Three Reasons Why Every Writer Should Meditate

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People call sitting in a certain posture and doing some process ‘meditation’ but I call it ‘preparation’. Real meditation happens when liking and disliking arise during the day. Are you fooled by them or can you see through them and abide free? This is real meditation—the rest is just preparation. ~Ajahn Chah

Two men were chopping wood in the forest. One man worked continuously while the other rested for a few minutes every hour. At the end of the day, the first man was surprised to see that the other had chopped more wood.

“How did you manage to chop more wood though you rested every hour?” he asked.

“While I was resting,” the other replied, “I was sharpening my axe.”

Steven Covey, author of The Seven Habits of Highly Successful People, calls this preparation “sharpening the saw” and it is perhaps the most important among his seven success habits. “Sharpening the saw” includes all empowering activities such as planning, reflection, clarification of values and meditation.

The regular practice of meditation is beneficial to everyone. However, there are three specific reasons why writers and storytellers benefit much more from meditation than others.

Focus on the process, not the product:
In its simplest form, meditation is merely being aware of the natural flow of the incoming and outgoing breath. The meditator focuses all her attention on respiration and on nothing else. Whenever her attention wanders, and as soon she becomes aware of it, she brings her attention back to her breath. The moment she deliberately focuses her attention on anything else, she has stopped meditating and stops gaining any benefit. All the benefits of the meditation process such as awareness, concentration and tranquility are natural byproducts.

Similarly, most writing coaches such as Natalie Goldberg, Julia Cameron, and Anne Lamott advise writers to “keep the hand moving”, to “accumulate pages instead of judgment” and to “give yourself permission to write a sh*tty first draft”. In short, focus on the process and stop worrying about the results.

Development of the skills and qualities of a true warrior:
Meditation helps writers to nurture awareness, patience, persistence, and insight—invaluable allies for every storyteller. Writers learn to apply the lessons learnt in meditation to vanquish lethargy, doubt, boredom, anxiety, and the fear of failure.

Like writing, meditation is not easy, though the process is simple. By observation of the breath, the meditator learns the subtle ways of the mind and comes face to face with the internal critic. Steven Pressfield calls this voice “Resistance”. In his bestselling book, The War of Art, Pressfield describes Resistance as the implacable foe of all meditators and writers. He advises all artists: “If you want to succeed, you must defeat Resistance.”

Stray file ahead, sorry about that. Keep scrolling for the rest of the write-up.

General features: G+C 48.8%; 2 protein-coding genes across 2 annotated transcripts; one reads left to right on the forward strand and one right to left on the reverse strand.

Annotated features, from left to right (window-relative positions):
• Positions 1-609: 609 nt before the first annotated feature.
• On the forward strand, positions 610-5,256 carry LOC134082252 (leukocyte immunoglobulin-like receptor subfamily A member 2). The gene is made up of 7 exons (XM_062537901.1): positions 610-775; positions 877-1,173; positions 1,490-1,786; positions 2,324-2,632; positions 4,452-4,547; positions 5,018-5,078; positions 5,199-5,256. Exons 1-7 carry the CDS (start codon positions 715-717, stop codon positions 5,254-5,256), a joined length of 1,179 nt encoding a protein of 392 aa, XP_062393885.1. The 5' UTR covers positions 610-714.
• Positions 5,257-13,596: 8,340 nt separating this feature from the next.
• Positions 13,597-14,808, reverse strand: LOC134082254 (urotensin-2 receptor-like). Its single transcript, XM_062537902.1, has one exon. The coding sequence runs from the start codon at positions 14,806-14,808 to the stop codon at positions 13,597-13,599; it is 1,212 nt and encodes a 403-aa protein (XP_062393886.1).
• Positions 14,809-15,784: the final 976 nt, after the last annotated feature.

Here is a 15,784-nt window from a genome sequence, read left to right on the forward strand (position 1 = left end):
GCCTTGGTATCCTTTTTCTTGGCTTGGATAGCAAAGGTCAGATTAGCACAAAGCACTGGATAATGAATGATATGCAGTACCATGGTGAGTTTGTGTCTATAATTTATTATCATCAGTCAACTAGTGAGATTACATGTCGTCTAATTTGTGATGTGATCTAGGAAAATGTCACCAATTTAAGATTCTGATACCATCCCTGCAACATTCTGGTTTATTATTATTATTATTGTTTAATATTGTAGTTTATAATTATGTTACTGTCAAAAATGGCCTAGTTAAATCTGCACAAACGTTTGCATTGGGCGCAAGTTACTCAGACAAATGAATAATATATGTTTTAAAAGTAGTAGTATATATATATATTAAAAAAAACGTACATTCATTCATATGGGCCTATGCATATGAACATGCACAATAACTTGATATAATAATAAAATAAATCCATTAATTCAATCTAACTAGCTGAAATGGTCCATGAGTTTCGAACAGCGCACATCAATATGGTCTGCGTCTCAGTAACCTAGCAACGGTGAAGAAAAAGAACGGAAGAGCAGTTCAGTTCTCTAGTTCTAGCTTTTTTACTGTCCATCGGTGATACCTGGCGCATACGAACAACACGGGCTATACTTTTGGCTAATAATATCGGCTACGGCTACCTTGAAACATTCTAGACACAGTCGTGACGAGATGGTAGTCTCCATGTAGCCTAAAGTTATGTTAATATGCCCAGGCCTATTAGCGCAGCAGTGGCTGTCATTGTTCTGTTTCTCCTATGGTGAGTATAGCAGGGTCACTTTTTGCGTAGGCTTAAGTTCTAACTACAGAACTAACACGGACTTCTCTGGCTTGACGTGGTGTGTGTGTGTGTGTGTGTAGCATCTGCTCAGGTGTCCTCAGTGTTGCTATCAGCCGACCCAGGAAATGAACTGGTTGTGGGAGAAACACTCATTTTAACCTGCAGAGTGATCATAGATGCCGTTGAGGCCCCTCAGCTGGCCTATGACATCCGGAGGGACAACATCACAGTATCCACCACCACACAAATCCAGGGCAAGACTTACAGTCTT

The solution is simple. You learn to meditate and to write by doing it, whether you feel like it or not. In the words of Seneca, “As long as you live, keep learning how to live.” This applies especially to those who want to succeed in meditation and writing, which requires the dogged courage of a true warrior.

Interdependence between meditation and writing:
In Writing Down the Bones: Freeing the Writer Within, Natalie Goldberg says that her Zen teacher, Katagiri Roshi, often referred to the writing process to explain Zen to her. After a few years, he told her, “Why do you come to sit meditation? Why don’t you make writing your practice? If you go deep enough in writing, it will take you everyplace.”

For some writers, going deep in meditation may help them to discover and develop their authentic voice (aka the Muse) and to distinguish it from the internal critic (aka the monkey-mind). At the very least, it will help them to silence the incessant chatter of the monkey-mind. Once the mind becomes still like a rock, it is free to flow in creativity like a mountain stream.

Meditation can be likened to a pilgrimage in the spaceship of awareness through the winding labyrinths of the mind. Anyone who undertakes this journey usually becomes a better storyteller because his words are imbued with knowledge and insight.


Rohi Shetty is a medical doctor, Vipassana meditator, writer, editor, translator and blogger. His short stories and articles have been published online and in print.

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